All dogs need socialization, but it can be more difficult to socialize some dogs than others. This might be down to any number of reasons, but one common reason is that your dog is fearful, scared, or unsure.
This does not mean that you can’t socialize your pup, but it might mean that you need to be more patient or try some slightly different things than you would with a dog who doesn’t appear as fearful, and make sure you have some of the best dog treats too.
In a recent video, certified dog trainer Melissa Goodman of Mission Pawsitive has explained how you can socialize a fearful dog, and we think that her advice is worth trying!
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If your dog has had little exposure to the world around them, a lot of things might scare or spook them, even things that many dogs wouldn’t think twice about. Perhaps they’ll bark at seemingly innocuous things – here are three reasons why your dog barks at everything (and how to stop it).
So, when outside with your dog, rather than going on a long walk straight away you might like to simply sit down with them, pairing these scary new things with some delicious treats as you watch from a distance.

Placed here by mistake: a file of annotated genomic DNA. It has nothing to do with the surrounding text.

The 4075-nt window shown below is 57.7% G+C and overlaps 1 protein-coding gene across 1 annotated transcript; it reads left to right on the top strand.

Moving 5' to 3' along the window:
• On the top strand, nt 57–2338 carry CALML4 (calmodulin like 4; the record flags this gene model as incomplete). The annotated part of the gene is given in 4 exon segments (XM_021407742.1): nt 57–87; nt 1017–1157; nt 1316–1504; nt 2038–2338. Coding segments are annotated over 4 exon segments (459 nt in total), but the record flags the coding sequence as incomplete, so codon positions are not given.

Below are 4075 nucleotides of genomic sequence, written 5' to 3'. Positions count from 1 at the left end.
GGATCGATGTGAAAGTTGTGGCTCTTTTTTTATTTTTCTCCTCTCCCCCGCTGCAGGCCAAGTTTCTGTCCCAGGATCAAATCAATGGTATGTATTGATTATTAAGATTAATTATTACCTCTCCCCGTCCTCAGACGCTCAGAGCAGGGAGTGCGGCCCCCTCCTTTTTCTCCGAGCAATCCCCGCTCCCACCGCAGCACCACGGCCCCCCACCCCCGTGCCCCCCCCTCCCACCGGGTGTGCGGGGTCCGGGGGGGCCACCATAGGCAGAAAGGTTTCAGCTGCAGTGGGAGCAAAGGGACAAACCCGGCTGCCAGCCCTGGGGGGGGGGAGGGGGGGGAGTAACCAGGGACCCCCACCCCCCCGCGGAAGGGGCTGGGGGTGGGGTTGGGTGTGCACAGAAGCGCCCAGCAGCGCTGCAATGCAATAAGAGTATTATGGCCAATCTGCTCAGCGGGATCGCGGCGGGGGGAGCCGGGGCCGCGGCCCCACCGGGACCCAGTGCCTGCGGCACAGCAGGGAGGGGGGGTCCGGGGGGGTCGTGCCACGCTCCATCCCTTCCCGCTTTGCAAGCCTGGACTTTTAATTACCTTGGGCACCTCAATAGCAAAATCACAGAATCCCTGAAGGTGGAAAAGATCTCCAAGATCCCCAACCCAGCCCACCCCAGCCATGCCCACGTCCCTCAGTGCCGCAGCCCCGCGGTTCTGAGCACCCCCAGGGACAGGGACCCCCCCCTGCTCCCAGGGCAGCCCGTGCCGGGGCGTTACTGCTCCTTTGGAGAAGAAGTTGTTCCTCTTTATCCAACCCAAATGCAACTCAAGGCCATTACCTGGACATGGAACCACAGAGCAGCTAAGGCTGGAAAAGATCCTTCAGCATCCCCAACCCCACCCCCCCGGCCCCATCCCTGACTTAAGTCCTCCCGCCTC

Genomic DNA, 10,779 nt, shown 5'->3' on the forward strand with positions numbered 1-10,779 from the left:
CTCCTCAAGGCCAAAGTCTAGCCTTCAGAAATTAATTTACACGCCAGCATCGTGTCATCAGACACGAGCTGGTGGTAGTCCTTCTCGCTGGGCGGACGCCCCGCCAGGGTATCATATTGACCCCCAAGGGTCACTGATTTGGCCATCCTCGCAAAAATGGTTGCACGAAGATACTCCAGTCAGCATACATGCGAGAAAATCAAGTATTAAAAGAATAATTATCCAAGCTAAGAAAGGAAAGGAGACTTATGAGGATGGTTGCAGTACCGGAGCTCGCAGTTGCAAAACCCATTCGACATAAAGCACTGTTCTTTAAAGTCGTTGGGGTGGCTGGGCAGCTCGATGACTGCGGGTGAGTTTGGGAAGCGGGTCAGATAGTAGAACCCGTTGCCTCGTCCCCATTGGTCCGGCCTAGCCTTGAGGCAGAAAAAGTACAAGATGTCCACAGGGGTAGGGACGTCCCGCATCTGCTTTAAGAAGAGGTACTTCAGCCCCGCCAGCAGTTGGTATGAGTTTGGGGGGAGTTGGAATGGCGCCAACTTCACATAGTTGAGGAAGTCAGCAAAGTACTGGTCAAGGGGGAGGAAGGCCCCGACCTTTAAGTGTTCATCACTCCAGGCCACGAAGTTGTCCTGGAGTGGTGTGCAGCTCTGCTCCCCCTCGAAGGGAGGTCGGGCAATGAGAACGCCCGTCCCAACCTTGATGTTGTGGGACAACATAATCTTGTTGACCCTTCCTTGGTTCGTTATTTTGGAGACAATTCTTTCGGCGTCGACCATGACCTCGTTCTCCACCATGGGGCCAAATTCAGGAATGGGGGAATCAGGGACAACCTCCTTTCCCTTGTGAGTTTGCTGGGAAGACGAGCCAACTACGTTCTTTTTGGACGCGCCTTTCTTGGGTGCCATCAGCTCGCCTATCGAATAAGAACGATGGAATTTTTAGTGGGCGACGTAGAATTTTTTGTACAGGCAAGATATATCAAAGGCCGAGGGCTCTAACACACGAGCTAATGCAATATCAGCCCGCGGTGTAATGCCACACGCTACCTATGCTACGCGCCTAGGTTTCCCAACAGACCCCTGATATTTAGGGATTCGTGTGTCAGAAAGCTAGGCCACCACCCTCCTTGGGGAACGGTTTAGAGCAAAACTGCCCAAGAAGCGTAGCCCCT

In the video, Goodman is socializing a Bernedoodle puppy, Rosie, who arrived at her forever home just over a week before filming. After Rosie got scared by the mail truck driving past, she explains that they then began to walk, following the mail truck so that it was moving away from Rosie instead. Rosie sat between Goodman’s legs for some extra support, something which she was happy to give her – if you give your pup this support and reassurance through socialization, it’ll help them to feel more comfortable.
“Everything is new,” Goodman explains in the caption, “So everything she sees and hears is something I pair with food to start building positive associations. She will get there, but it will require a lot of patience and taking things slow.”
She goes on to say that a dog’s primary socialization window is when they’re between eight to 16 weeks old, with the life experiences they have here having large long-term effects on them. However, it is still possible to socialize an older dog – you may just need more time and patience.
Goodman finishes, “Generally speaking, giving the dog all the right experiences is crucial, but also keep in mind that genetics can play a big role as well.”
If you’re trying to socialize an older rescue dog, you might find this article useful: I tried everything to help my nervous rescue dog settle in — here’s what actually worked.
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Adam is a freelance journalist covering lifestyle, health, culture, and pets, and he has five years' experience in journalism. He's also spent the last few years studying towards undergraduate and postgraduate degrees in journalism. While a cat person at heart, he's often visiting his parents' Golden Retriever, and when he's not writing about everything pets he's probably drinking coffee, visiting a cat cafe, or listening to live music.